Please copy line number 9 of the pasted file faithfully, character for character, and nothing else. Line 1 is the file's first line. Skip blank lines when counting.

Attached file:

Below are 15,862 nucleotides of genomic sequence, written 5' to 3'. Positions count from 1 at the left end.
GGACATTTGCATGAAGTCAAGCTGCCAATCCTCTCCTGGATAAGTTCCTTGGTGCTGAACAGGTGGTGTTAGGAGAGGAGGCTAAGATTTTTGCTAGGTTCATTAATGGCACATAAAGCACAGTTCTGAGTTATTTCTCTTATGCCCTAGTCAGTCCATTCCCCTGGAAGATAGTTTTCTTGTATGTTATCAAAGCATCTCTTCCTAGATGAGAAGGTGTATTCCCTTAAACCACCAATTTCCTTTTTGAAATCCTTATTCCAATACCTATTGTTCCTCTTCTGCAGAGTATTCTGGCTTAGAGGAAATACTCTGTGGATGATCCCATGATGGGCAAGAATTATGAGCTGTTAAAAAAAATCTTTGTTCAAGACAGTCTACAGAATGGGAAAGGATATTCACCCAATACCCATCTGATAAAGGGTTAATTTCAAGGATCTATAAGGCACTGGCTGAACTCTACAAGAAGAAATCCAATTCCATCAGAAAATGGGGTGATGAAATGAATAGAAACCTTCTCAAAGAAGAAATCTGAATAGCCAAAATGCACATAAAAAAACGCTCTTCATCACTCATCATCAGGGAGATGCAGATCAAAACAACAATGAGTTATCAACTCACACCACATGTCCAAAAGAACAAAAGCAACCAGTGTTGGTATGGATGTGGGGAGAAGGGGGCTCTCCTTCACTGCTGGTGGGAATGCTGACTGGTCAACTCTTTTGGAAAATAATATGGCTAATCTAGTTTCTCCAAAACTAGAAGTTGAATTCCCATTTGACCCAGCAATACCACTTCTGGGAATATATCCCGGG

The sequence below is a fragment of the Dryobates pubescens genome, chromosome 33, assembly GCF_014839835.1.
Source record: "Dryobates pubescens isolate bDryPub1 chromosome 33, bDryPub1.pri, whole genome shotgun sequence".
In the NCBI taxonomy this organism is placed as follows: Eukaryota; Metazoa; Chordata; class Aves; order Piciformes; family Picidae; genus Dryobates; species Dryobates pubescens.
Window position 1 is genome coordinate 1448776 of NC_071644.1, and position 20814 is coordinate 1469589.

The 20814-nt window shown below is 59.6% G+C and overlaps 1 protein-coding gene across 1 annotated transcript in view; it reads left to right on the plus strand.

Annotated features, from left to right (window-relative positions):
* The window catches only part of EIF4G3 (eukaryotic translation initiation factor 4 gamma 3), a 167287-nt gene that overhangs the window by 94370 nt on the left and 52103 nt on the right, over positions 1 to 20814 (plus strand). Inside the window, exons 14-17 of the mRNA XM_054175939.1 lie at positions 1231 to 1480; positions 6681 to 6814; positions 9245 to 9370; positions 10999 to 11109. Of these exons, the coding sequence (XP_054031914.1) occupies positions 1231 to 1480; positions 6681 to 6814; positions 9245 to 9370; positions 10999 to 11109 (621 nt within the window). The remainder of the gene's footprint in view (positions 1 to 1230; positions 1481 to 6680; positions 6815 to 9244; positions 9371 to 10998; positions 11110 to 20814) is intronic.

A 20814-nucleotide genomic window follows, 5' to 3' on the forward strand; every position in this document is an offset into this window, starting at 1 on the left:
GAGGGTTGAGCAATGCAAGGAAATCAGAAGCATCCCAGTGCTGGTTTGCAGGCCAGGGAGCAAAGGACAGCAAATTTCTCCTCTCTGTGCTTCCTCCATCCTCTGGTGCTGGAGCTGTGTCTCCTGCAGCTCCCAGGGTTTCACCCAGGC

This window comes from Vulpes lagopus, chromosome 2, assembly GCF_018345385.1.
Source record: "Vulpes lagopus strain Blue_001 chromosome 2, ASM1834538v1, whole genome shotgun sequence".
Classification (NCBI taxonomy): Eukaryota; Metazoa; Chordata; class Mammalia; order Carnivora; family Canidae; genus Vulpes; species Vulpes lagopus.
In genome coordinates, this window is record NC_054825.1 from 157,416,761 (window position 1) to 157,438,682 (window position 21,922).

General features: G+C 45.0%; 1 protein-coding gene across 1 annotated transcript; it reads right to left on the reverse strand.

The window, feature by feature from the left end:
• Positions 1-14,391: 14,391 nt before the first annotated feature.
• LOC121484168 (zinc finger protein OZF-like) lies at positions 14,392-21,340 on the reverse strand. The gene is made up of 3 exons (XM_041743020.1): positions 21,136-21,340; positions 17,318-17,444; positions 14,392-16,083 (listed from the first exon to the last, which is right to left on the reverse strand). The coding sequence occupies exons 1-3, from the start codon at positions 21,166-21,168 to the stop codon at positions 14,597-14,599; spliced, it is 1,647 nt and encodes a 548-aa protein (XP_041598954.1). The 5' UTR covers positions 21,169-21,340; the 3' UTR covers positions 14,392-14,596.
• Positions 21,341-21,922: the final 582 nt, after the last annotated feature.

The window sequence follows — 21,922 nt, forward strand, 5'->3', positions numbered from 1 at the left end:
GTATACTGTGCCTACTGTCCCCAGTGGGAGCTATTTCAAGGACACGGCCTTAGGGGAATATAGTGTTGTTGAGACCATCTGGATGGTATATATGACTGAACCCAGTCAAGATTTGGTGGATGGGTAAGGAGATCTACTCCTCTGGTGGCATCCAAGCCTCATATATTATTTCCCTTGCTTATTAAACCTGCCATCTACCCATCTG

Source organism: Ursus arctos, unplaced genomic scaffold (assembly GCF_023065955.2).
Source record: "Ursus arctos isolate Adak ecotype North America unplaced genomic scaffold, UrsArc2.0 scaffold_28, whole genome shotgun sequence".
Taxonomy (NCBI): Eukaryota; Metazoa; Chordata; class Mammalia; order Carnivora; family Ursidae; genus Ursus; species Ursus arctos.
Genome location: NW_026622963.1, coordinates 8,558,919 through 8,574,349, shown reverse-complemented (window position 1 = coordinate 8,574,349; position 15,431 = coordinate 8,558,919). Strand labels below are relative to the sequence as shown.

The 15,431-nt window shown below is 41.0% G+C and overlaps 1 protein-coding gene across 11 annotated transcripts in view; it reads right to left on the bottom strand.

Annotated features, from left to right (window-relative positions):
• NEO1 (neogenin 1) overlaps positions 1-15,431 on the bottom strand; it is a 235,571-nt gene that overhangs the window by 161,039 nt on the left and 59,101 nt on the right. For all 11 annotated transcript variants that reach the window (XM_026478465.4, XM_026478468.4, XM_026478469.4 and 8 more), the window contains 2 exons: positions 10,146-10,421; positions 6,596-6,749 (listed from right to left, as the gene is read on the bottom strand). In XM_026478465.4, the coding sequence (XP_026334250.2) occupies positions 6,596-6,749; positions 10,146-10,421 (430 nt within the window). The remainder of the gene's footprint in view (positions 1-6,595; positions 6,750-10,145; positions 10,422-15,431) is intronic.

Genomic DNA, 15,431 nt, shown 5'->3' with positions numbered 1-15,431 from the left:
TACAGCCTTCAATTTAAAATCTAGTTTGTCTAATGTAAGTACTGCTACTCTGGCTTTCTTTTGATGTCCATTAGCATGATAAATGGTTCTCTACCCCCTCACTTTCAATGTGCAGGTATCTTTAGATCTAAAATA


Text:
* The window catches only part of EIF4G3 (eukaryotic translation initiation factor 4 gamma 3), a 167287-nt gene that overhangs the window by 94370 nt on the left and 52103 nt on the right, over positions 1 to 20814 (plus strand). Inside the window, exons 14-17 of the mRNA XM_054175939.1 lie at positions 1231 to 1480; positions 6681 to 6814; positions 9245 to 9370; positions 10999 to 11109. Of these exons, the coding sequence (XP_054031914.1) occupies positions 1231 to 1480; positions 6681 to 6814; positions 9245 to 9370; positions 10999 to 11109 (621 nt within the window). The remainder of the gene's footprint in view (positions 1 to 1230; positions 1481 to 6680; positions 6815 to 9244; positions 9371 to 10998; positions 11110 to 20814) is intronic.